As we kick off the Fall season of our Community Supported Agriculture (CSA) program, we are excited to introduce you to one of our organic garden managers, Mary Bruce! We love the way Mary involves herself in so many different functions at White Oak Pastures: she’s also a leather craftswoman, a biodiesel chemist, and she oversees our pastured rabbit and honeybee programs. She is smart, engaged, and always has great ideas for making improvements on the farm. Meet Mary, and catch up on what she’s up to this Fall!
Selling premium, value-added meat and poultry to consumers requires a good amount of marketing, which is not something that comes naturally to us here at White Oak Pastures. Fonts, color schemes, photos and logo designs weren’t handed down from previous generations like land stewardship and livestock husbandry. But, as we’ve done with so many changes during our rapid growth, we adapted to and embraced this new component: logo design.
We believe our farm is one-of-a-kind. We’re fiercely proud of our vertically integrated system, which allows us to raise animals on pasture, slaughter and butcher them in our USDA-inspected on-farm abattoir, and ship them directly to the well-informed consumers who want to support this type of agriculture.
The Kolomoki Mounds site is the largest and oldest tribal mound complex east of the Mississippi. Located just west of White Oak Pastures outside Bluffton, Georgia, these eight mounds were hand-built by some of the earliest inhabitants of the area, the Swift Creek and Weeden Island cultures. Building these mounds was a monumental task, toting dirt one basketful at a time. The largest mound, the size of a football field at the base and 56 ft high, required more than two million basket loads of soil.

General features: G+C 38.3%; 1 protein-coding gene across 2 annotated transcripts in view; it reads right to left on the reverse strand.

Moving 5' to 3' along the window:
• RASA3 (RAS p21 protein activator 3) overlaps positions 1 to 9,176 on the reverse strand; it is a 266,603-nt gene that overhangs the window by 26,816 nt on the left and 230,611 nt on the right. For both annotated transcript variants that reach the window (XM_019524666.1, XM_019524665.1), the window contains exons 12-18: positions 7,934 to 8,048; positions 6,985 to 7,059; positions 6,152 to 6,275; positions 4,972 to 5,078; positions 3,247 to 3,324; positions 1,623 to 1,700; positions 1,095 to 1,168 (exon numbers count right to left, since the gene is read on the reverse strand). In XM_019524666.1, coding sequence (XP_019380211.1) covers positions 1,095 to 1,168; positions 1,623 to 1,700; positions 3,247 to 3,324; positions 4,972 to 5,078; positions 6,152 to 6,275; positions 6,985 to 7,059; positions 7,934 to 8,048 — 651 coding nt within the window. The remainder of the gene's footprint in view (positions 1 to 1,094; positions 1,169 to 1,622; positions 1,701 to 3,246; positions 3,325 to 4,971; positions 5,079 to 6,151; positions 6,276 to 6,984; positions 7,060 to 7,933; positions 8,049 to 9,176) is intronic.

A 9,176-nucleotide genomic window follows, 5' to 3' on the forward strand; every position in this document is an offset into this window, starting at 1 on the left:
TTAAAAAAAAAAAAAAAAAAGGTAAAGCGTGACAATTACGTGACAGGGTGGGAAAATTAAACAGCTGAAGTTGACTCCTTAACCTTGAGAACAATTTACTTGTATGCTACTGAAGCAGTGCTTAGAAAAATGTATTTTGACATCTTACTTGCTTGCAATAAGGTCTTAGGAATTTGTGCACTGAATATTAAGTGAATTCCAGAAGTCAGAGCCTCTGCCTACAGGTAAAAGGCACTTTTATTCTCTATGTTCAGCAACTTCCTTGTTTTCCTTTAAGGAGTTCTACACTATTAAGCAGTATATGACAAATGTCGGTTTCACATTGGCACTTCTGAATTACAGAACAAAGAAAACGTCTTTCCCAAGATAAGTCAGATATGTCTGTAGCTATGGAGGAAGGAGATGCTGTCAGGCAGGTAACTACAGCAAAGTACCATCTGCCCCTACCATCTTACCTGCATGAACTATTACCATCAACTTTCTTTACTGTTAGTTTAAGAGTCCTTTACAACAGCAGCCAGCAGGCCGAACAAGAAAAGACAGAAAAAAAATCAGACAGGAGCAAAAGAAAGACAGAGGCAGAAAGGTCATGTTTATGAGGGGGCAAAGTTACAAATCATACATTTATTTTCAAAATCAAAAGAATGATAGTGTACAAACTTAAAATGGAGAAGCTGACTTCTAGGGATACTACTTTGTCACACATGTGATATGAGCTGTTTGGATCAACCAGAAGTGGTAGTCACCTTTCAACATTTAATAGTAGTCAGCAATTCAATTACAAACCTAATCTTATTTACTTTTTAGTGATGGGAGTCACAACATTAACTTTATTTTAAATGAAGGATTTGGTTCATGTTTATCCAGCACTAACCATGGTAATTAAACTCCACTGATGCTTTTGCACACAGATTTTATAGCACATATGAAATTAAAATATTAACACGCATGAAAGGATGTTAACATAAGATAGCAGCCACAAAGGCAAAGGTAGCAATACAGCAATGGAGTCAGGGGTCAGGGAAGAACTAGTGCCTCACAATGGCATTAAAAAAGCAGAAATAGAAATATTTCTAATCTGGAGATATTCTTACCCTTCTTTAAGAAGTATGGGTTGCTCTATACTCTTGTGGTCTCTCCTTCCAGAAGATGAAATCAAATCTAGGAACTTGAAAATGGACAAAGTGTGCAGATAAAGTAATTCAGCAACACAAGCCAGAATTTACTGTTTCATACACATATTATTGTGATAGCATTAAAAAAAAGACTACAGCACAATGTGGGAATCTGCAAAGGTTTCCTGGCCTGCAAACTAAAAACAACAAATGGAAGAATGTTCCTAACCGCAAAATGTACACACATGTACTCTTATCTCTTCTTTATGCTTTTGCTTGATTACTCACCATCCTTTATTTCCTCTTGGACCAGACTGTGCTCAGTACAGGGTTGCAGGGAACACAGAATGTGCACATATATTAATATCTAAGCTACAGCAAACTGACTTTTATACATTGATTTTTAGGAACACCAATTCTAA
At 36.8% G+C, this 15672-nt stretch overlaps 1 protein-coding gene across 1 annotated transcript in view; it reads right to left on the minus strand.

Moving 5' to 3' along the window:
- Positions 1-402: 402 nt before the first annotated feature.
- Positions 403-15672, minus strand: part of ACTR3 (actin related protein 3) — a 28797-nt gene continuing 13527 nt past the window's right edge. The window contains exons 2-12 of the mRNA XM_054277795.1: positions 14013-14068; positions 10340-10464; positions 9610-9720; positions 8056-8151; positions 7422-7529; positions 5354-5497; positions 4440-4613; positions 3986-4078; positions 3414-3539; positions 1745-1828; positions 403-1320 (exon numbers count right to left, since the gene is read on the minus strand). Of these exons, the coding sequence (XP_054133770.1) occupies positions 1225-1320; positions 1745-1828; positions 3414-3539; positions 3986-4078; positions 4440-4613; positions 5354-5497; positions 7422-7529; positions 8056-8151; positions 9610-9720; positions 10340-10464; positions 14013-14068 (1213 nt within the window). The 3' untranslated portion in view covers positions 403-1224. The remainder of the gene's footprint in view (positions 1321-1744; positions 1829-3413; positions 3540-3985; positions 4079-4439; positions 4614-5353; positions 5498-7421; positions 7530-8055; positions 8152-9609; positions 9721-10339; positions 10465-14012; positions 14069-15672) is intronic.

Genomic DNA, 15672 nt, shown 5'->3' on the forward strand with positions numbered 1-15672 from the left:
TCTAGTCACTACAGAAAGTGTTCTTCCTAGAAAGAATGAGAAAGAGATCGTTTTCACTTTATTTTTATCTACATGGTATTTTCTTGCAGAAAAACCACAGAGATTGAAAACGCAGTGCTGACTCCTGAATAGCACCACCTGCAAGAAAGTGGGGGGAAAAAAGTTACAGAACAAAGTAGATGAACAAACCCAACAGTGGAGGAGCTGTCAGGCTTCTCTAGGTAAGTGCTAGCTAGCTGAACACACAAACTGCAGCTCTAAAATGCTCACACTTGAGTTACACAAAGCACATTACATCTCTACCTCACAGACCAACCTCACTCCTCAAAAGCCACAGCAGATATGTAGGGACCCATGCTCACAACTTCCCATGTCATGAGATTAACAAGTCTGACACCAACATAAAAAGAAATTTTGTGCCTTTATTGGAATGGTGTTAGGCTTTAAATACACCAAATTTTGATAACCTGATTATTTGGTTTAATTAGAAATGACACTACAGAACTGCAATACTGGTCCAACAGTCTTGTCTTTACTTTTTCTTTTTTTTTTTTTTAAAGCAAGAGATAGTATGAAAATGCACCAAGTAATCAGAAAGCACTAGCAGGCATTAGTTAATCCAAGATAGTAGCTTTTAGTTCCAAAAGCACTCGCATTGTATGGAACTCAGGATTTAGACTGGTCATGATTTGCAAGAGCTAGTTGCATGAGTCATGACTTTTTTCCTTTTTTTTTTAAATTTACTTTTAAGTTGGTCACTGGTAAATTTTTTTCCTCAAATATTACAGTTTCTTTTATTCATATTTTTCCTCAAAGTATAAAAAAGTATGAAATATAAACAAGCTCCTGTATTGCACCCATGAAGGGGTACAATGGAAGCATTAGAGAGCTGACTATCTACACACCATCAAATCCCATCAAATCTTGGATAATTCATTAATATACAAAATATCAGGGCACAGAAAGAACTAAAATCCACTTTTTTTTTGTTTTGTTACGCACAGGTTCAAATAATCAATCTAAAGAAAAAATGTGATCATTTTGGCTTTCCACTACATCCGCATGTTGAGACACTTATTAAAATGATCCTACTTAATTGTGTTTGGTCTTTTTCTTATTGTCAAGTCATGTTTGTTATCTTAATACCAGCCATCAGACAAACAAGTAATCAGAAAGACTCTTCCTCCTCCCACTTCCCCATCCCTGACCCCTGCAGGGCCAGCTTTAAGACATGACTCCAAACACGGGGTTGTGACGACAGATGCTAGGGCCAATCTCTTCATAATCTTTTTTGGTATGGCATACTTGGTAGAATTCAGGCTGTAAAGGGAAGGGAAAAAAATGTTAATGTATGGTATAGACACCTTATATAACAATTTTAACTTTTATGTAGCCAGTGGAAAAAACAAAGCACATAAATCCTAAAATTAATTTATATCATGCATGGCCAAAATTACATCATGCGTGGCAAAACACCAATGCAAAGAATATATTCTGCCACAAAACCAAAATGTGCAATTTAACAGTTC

Castration of male animals is a common practice in the livestock industry. Said to reduce aggression, the practice likely came about with the confinement of cattle in crowded conditions where the animals aren’t free to roam and express natural instinctive behaviors. As Will Harris says, you just can’t keep a bunch of bulls in confinement; it’s like the worst prison movie you’ve ever seen.
Today, there are only two businesses in the town of Bluffton, GA: a post office and a seasonal peanut elevator. The only thing you can buy in Bluffton is a stamp, and the only thing you can sell is a truckload of peanuts. However, this won’t be the case for long. We’re on a mission to revive our little ghost town, building by building.